Willis told reporters that in fiscal year 2025, the Army will could see a 40% increase in SBIR programs aimed at AI innovations, potentially up to $150 million, and much of that will be aimed specifically at Project Linchpin. “This really demonstrates our commitment to innovation and AI and how small businesses across the country can certainly contribute to the Army,” Willis said. “We currently have about $115 million in active SBIR projects that are aligned to AI and for the most part Project Linchpin.”

In an interview days prior to the media roundtable, Lareina Adams, program manager for terrestrial sensors, said the algorithms developed under the third-generation forward looking infrared (3GEN FLIR) program might benefit Project Linchpin. “We’ve made quite a few advancements in terms of algorithms that we can feed into Project Linchpin to help that effort mature. So, I think going forward, it will need to be closely linked with what they’re doing,” Adams said.  

Christina Bates, strategic communicator for the terrestrial sensors program manager, added that the 3GEN FLIR’s high-quality images could help teach Project Linchpin’s AI algorithms. “A big part of the value out of the third-gen—beyond the immediate operational need—is that it produces the images of the requisite caliber, against which, for example, Linchpin can start to develop more robust models to engage in machine learning and ultimately, algorithm generation as they look to building out that algorithm pipeline,” Bates said. “It’s kind of the garbage in, garbage out idea, right? The better the inputs are in terms of imagery, the better the algorithm learns, and the more robust and accurate that algorithm will be.”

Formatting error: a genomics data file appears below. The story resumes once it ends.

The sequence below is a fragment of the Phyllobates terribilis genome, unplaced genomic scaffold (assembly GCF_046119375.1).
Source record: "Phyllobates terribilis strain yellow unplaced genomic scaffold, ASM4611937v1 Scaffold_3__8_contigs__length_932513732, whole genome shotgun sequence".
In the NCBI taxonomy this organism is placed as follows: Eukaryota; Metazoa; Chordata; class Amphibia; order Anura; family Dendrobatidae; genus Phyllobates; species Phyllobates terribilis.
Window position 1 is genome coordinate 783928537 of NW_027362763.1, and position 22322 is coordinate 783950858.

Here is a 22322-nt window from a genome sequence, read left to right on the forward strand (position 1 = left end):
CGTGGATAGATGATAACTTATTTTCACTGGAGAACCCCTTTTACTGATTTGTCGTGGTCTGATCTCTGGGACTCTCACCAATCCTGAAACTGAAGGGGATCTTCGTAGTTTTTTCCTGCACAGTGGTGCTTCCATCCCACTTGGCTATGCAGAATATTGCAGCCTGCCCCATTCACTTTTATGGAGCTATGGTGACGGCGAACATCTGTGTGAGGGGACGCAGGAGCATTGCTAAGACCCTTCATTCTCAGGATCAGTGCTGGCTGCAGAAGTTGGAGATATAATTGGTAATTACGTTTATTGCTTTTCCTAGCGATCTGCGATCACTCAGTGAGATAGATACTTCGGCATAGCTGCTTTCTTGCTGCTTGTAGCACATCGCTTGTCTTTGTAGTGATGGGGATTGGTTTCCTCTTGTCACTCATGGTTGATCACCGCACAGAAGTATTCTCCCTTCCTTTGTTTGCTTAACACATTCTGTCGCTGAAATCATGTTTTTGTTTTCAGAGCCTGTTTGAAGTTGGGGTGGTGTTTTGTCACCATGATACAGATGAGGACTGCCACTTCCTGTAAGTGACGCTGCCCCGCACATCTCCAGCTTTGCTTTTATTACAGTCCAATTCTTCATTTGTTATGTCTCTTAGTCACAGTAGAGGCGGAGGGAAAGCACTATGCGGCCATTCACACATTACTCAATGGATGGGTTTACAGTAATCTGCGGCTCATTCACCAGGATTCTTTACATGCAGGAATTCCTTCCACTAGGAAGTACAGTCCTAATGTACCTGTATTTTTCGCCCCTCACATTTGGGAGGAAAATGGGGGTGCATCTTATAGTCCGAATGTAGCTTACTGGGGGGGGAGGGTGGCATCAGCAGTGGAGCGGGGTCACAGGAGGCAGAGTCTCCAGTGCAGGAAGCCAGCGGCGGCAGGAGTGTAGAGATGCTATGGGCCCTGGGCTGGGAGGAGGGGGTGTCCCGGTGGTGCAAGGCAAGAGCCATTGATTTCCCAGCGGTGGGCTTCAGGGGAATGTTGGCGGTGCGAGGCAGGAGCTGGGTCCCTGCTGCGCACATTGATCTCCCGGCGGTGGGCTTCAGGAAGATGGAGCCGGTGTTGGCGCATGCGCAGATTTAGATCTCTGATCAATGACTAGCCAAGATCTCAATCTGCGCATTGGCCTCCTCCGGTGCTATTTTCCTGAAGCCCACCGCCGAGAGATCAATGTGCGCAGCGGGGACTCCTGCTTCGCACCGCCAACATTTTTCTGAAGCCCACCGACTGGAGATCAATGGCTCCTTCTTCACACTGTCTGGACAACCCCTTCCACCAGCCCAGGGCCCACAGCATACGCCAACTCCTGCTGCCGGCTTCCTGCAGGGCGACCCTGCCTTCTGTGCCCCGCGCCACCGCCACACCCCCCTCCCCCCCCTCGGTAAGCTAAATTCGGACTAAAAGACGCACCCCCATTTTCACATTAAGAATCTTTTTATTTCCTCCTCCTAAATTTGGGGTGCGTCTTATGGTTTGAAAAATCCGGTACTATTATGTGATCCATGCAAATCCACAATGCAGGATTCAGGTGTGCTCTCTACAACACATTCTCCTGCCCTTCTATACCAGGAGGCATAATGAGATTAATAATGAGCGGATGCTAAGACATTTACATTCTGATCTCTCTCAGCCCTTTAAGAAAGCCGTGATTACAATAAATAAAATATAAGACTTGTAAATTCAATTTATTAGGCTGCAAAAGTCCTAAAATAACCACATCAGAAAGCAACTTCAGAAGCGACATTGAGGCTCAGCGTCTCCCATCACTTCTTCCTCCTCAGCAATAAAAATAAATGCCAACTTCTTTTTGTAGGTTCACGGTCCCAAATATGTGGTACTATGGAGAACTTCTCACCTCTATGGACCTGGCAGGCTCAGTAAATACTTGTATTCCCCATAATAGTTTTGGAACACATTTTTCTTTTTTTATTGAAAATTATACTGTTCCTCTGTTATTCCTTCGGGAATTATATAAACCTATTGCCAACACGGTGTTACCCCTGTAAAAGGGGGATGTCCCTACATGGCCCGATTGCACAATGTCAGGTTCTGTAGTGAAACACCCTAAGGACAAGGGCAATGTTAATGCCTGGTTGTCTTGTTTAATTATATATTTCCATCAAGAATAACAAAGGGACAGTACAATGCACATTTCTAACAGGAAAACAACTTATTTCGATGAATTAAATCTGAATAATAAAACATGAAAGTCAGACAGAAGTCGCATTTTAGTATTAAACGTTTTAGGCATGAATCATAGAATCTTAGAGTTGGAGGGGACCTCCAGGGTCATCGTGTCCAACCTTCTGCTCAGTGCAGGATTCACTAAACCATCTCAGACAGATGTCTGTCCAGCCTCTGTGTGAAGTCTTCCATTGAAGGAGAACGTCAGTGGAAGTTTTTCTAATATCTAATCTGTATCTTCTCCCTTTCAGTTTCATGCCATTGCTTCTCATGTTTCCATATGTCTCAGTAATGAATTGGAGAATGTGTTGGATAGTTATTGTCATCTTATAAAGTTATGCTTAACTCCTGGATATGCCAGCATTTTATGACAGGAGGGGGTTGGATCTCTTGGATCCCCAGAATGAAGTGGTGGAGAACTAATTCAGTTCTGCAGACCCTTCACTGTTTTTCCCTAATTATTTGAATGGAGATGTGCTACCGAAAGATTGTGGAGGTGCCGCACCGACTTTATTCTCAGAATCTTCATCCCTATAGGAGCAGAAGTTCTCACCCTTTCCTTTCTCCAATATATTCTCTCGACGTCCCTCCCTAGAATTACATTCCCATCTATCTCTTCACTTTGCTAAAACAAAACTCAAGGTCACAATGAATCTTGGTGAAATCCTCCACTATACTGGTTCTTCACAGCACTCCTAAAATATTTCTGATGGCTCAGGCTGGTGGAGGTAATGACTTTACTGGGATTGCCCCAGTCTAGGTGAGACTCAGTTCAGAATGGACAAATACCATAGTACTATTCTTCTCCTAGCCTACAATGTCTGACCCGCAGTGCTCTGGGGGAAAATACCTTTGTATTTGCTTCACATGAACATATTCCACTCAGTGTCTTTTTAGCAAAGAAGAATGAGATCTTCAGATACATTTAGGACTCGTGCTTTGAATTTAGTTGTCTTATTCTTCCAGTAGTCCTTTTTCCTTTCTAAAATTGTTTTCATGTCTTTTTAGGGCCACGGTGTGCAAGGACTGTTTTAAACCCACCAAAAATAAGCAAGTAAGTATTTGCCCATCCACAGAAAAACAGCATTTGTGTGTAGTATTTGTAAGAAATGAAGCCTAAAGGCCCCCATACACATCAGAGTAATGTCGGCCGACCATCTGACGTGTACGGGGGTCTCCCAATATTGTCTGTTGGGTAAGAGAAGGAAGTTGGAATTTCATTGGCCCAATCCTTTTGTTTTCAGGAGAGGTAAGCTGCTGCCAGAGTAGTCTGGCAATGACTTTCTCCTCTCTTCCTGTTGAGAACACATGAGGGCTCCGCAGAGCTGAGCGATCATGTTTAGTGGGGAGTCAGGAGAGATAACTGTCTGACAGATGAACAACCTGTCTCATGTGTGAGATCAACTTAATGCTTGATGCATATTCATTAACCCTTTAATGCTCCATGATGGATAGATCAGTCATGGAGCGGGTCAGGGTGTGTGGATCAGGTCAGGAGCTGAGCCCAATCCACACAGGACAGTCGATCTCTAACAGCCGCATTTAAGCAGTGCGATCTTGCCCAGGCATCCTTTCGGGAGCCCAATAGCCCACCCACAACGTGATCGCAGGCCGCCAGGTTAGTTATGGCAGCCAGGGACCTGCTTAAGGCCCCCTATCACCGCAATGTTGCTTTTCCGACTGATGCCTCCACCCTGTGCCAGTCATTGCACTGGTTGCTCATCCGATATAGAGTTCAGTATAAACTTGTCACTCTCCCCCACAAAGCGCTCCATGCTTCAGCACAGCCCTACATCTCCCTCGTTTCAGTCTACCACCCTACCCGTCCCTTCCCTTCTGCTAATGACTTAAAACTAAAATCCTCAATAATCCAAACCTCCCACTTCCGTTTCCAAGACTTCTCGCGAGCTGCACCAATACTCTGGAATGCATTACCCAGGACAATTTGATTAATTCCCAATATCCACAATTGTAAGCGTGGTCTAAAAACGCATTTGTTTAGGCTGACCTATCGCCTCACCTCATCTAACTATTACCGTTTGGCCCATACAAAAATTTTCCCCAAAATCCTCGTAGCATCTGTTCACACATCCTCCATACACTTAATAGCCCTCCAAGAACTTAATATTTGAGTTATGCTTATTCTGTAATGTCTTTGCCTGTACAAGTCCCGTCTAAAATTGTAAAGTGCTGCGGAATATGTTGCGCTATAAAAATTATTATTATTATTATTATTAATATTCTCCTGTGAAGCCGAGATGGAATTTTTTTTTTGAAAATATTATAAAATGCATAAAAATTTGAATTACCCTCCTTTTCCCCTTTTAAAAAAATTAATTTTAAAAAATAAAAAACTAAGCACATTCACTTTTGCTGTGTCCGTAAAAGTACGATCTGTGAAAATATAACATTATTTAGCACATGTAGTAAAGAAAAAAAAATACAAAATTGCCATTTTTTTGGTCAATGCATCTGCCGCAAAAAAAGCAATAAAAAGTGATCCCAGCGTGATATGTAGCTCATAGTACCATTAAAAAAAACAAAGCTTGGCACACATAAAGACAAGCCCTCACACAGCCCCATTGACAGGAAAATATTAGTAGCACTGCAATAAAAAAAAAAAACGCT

During the media roundtable Patel confirmed the collaboration between 3GEN FLIR and Project Linchpin. While the Tactical Intelligence Targeting Node is the primary use case for Linchpin, the 3GEN FLIR is another, he reported. “Third-gen FLIR, think tank-on-tank kind of action. They’re trying to identify things in that sensor [that] we want to be able to apply. We want to be able to apply some AI to help them identify things that the human eye can’t see.”

However, since 3GEN FLIR is a new sensor, it has not yet generated enough images for Linchpin to work with, Patel added. “That sensor has not seen enough objects in it for us to actually do some AI techniques, so one of our goals would be to get that thing out there in different exercises and get data.”

Some upcoming SBIR opportunities will be related to 3GEN FLIR and Linchpin, Patel suggested. “That gets after some of the SBIRs that we’re going to be focusing on in the next six to eight months. [There] will be the model training possibilities for that particular sensor through the Project Linchpin pipeline into a program.”

The Army owns the 3GEN FLIR imagery, so presumably, it would be less risky than some other data.

Bang indicated the Army has been a AI leader within the U.S. military and its efforts have drawn interest from the other services and the Office of the Secretary of Defense for potential partnerships or sharing lessons learned.

He also said the Army will provide reporters with a two-page description of the AI risk reduction plan, so this story could be updated when that happens.